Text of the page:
Ninth circuit finds no application of the “ministerial exception” to ADA claim of teacher at religious school
Recently, the Ninth Circuit in Biel v. St James School, 911 F. 3d 603 (9th Cir. 2018) held that the “ministerial exception,” an affirmative defense to employment claims for religious employers, did not apply to a teacher’s Americans with Disabilities Act claim. Biel was a fifth grade teacher at St. James School, a Catholic school, who claimed that the non-renewal of her employment contract after she requested a leave of absence to undergo breast cancer treatment was in violation of the ADA. The school moved for summary judgment on the basis that the “ministerial exception,” which precludes application of employment discrimination laws to personnel decisions of religious institutions barred her claim. The employer prevailed at the District Court. The Ninth Circuit reversed and remanded concluding that Biel’s position with St. James School reflected a limited role in religious instruction and the exception did not apply. The court analyzed the four-factor test set forth in Hosanna-Tabor Evangelical Lutheran Church & School v. E.E.O.C., 565 U.S. 171 (2012), and determined that Biel’s position as a lay teacher at a religious school where she taught religion as one of her many subjects to the fifth grade class was insufficient to establish the applicability of the ministerial exception. The court emphasized that although Biel taught religion in the classroom, this was only one factor of the four-factor test that would implicate the “ministerial exception.” Simply holding the position of a school employee who teaches religion is not sufficient to invoke the “ministerial exception” because such a rule would essentially collapse the four-factor test into one determinative factor rather than analyzing the totality of the circumstances.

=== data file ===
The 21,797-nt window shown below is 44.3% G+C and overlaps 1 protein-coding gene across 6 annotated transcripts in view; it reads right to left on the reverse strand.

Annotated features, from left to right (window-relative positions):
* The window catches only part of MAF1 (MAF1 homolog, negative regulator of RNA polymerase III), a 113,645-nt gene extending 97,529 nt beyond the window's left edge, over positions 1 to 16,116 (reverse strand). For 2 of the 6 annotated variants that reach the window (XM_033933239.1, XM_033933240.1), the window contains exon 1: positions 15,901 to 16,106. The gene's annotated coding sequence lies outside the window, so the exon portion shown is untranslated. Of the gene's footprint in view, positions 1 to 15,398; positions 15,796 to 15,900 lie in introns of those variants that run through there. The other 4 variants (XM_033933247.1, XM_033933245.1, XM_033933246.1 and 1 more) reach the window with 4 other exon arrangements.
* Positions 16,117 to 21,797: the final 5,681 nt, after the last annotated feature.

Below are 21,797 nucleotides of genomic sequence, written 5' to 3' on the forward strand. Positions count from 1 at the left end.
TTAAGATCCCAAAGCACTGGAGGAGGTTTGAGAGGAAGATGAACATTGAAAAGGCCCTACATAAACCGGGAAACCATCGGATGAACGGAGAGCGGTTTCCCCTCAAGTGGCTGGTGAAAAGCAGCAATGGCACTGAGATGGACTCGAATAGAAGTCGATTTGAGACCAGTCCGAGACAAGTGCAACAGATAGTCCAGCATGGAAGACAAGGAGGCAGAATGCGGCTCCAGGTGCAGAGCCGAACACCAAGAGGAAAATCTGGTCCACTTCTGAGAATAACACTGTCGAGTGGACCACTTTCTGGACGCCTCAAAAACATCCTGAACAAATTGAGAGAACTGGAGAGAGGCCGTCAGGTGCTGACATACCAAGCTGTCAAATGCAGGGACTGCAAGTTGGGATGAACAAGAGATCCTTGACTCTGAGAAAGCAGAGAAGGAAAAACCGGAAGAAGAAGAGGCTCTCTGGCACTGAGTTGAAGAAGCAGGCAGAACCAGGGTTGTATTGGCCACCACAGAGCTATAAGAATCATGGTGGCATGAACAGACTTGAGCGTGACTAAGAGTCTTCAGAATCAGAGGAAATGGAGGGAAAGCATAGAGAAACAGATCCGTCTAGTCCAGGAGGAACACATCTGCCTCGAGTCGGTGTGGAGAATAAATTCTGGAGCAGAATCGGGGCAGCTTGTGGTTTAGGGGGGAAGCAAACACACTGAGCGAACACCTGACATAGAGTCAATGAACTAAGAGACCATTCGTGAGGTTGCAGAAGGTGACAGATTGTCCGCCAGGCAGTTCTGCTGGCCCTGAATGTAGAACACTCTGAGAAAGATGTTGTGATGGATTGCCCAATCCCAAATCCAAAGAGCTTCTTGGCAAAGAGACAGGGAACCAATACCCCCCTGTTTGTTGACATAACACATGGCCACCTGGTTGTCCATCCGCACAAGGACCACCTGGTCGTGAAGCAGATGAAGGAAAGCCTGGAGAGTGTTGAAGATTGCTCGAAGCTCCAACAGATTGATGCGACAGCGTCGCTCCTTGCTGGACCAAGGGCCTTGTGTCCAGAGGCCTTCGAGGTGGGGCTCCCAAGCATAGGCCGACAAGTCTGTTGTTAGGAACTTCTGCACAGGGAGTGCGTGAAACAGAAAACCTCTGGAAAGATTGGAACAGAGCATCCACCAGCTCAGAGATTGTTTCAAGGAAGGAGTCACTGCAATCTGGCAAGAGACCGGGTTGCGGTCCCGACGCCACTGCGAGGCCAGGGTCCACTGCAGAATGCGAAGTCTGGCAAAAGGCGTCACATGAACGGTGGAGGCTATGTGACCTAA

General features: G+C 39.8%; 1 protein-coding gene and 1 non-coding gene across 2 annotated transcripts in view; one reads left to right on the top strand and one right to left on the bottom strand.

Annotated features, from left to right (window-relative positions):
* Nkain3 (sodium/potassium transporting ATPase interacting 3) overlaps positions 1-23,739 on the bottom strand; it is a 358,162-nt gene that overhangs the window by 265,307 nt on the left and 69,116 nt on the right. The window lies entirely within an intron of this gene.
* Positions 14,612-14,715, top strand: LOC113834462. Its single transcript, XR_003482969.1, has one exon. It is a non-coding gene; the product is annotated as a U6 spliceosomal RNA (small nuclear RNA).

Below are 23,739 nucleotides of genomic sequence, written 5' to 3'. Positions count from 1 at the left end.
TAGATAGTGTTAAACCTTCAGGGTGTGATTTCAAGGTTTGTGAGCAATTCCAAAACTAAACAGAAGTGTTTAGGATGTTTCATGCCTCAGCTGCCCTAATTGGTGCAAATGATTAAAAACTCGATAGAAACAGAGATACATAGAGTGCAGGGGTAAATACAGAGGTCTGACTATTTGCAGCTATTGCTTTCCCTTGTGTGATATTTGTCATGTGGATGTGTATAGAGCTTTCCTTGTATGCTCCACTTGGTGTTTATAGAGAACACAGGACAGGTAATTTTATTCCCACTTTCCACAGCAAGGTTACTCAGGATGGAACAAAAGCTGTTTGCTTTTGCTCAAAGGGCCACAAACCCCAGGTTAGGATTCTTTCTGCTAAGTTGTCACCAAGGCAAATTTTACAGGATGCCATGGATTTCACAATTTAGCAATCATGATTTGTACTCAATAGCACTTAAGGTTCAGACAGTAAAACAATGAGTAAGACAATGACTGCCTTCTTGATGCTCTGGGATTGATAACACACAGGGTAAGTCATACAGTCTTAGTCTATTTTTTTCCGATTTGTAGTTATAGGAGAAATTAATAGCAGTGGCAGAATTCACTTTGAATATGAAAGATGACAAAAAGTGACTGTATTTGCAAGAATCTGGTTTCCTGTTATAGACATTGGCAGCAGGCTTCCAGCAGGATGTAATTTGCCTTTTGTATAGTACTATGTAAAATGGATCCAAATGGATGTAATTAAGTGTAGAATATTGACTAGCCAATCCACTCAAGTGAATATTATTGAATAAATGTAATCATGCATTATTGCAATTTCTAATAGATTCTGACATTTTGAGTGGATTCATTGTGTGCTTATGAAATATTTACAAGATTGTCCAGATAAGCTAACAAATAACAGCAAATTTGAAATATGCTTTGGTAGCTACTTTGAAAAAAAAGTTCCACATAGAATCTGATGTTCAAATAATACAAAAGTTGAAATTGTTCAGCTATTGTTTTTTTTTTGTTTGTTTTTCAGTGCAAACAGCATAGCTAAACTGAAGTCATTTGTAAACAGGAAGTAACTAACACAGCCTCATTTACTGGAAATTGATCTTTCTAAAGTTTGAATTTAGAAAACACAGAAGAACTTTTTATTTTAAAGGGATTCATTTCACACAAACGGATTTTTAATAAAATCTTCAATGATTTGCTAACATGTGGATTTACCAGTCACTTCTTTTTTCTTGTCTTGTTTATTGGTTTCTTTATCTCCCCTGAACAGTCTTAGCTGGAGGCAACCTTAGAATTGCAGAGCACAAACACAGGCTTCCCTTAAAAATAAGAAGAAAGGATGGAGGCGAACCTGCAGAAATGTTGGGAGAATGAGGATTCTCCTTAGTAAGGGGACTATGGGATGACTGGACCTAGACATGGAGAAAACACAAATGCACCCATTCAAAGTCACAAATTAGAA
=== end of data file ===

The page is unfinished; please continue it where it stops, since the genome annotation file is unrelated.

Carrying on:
In a lengthy dissent, Judge Fisher analyzed the employment contract, employee handbook, and Biel’s performance evaluation in concluding that the “ministerial exception” applied. The dissent emphasized that Biel’s position as a teacher at a Catholic school whose contract required a commitment to developing the faith community and a handbook that explained religious development as a goal of the staff showed, under the totality of the circumstances, that the “ministerial exception” applied. Judge Fisher also rejected Biel’s subjective opinions as to the non-religious aspects of her job as insufficient to overcome the application of the “ministerial exception.”
Biel provides guidance for understanding how California courts will likely apply the four-factor Hosanna–Tabor test to employment discrimination claims brought by employees of religious organizations. Employers should evaluate the job duties and documents of the particular employee before raising the “ministerial exception” defense to any employment discrimination claim. Nevertheless, it should be emphasized that the Biel decision is limited to the application of the “ministerial exception” and a religious institution can always file a motion for summary judgment establishing that the employment decision was based on legitimate non-discriminatory reasons, such as pedagogical and classroom management concerns under the facts of the Biel case, rather than any alleged violation of the federal employment discrimination laws.